Sepsis is a life-threatening illness caused by the body’s extreme response to infection. The overactive response damages the body’s tissues and can lead to organ failures and death. Sepsis progresses rapidly and must be treated by medical professionals immediately.
Sepsis doesn’t only happen in a hospital setting. The CDC reports that of the 1.7 million adults in America who developed sepsis last year, 87% of cases began before the patient arrived at the hospital. Bacterial infections, pneumonia, COVID-19, influenza, and fungal or viral infections can cause sepsis.
Signs that an infection has progressed to sepsis:
- High heart rate or weak pulse
- Fever, shivers, or feeling very cold
- Shortness of breath
- Clammy or sweaty skin
- Extreme pain or discomfort
- Confusion or disorientation
H. Bryant Nguyen, MD, head of pulmonary and critical care medicine at Loma Linda University Health, has dedicated years of research toward lowering sepsis-caused mortality rates. He says it is possible to survive sepsis.
“Knowing the signs and recognizing sepsis early will influence yours or a loved one’s chance of survival,” Nguyen says. “Early treatment is essential before it progresses to the next stage called septic shock and further complications arise.”
Stages of sepsis
The immune system does its best to prevent infection by fighting germs, bacteria, etc. When infection occurs, the immune system continues to fight it. Sepsis begins when the body stops fighting the infection and instead attacks itself. Treatment includes antibiotics to fight the infection and medications to reduce inflammation.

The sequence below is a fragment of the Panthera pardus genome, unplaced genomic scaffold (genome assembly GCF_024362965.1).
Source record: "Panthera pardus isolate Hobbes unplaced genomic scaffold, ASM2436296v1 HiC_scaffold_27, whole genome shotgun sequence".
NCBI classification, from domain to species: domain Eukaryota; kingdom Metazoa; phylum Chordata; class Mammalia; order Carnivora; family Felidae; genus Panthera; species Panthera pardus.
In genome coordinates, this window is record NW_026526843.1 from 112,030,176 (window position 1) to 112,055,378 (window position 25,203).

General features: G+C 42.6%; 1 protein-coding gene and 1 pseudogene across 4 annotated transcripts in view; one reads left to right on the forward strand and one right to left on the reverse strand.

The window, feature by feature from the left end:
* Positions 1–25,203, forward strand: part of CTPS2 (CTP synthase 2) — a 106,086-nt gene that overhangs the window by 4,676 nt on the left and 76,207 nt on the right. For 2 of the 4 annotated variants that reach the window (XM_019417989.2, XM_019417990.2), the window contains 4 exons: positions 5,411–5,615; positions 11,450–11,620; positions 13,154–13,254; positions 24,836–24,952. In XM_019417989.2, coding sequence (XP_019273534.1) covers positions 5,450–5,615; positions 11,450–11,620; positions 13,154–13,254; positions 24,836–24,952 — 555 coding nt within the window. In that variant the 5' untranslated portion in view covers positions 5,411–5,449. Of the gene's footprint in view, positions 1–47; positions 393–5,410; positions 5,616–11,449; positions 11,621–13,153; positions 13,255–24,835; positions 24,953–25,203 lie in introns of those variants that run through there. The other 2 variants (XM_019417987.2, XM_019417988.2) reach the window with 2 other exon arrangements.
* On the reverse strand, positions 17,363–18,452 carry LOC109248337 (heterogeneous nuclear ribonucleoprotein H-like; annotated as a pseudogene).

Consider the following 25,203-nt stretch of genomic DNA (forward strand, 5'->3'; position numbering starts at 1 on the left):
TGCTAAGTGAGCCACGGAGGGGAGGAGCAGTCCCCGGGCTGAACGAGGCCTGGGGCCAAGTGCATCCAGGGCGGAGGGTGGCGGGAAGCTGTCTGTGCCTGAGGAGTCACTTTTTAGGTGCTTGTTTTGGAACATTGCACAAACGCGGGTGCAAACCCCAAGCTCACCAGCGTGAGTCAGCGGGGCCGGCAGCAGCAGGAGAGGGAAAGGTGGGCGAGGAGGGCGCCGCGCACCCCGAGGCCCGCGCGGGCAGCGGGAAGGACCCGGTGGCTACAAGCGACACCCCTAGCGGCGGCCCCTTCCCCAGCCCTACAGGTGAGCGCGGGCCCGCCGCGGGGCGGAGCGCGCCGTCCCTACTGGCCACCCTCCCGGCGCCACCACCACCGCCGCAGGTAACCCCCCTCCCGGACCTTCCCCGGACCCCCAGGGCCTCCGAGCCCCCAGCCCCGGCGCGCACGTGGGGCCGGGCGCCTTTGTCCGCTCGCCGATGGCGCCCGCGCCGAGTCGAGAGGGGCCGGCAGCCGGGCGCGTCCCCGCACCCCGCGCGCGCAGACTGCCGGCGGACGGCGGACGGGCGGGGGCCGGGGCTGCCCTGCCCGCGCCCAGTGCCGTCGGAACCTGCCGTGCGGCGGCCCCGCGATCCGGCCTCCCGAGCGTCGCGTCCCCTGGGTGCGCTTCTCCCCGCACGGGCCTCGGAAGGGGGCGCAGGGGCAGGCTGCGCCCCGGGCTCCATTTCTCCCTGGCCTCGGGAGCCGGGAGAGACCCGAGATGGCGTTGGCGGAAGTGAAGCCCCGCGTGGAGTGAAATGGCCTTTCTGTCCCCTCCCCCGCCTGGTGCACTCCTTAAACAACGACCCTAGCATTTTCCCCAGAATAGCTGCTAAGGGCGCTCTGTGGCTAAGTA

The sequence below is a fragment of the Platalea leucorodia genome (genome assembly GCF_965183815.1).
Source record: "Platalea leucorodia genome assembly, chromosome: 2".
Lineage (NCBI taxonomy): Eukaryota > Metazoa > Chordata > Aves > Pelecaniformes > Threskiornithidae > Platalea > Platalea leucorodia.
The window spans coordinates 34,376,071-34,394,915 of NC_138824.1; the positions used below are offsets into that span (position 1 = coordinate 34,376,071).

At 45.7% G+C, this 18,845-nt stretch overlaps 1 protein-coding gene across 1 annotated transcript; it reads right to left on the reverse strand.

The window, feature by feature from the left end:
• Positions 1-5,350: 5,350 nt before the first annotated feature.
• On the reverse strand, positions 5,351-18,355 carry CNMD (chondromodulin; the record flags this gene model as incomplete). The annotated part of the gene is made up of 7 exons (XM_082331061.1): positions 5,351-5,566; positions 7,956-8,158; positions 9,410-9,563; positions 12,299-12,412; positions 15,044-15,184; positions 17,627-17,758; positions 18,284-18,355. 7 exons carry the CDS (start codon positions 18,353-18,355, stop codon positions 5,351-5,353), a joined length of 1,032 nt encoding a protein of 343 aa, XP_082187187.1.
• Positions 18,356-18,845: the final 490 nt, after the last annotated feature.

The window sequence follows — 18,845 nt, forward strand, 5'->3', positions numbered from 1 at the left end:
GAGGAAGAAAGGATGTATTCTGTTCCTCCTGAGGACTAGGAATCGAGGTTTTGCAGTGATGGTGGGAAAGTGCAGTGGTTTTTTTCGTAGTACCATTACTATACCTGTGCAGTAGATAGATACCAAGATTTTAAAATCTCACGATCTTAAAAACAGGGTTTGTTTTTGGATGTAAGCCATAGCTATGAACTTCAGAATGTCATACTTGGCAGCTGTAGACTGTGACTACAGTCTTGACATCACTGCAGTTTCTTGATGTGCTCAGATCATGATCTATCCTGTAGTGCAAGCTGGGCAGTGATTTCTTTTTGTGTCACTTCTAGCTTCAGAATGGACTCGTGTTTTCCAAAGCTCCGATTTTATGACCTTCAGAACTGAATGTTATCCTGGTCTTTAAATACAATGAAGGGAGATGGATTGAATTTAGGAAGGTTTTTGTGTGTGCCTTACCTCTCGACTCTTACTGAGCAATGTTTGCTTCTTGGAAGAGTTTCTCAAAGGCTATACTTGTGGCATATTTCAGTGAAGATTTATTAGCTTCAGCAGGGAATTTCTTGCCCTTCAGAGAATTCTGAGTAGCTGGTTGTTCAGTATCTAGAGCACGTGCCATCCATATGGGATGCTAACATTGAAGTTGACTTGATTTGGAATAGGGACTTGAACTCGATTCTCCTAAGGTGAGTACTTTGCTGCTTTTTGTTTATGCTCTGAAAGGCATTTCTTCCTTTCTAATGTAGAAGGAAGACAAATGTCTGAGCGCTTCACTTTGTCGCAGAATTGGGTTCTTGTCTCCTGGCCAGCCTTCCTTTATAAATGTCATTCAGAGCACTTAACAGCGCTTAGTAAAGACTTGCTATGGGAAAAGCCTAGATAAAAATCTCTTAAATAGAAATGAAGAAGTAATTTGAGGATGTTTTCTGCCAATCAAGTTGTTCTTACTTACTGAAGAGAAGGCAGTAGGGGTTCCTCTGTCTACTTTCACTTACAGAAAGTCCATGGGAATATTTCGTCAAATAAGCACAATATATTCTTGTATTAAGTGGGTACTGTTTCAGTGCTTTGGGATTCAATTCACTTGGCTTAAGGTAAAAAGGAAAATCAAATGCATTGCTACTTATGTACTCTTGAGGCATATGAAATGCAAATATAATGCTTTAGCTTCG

The medical emergency progresses to severe sepsis when severe inflammation affects organ function. Difficulty breathing signals lung failure, low or no urine output signals kidney failure, and changes in mental status signal brain dysfunction. Patients with severe sepsis may require a respirator for breathing.
Septic shock is the most severe level of sepsis and is diagnosed when blood pressure drops to dangerous levels. Complications that follow are stroke, respiratory or heart failure, and possibly death. Patients receive medications to increase blood pressure, and some cases may require surgery to remove the source of infection, like abscesses and infected tissue. Nguyen says sepsis must be treated aggressively in the first six hours for decreased mortality rates and to prevent septic shock.
Lifestyle habits can decrease the likelihood of an infection turning into sepsis. Nguyen says to practice good hygiene to avoid developing new infections, take good care of your chronic health problems and illnesses as they arise, and stay up to date on vaccines.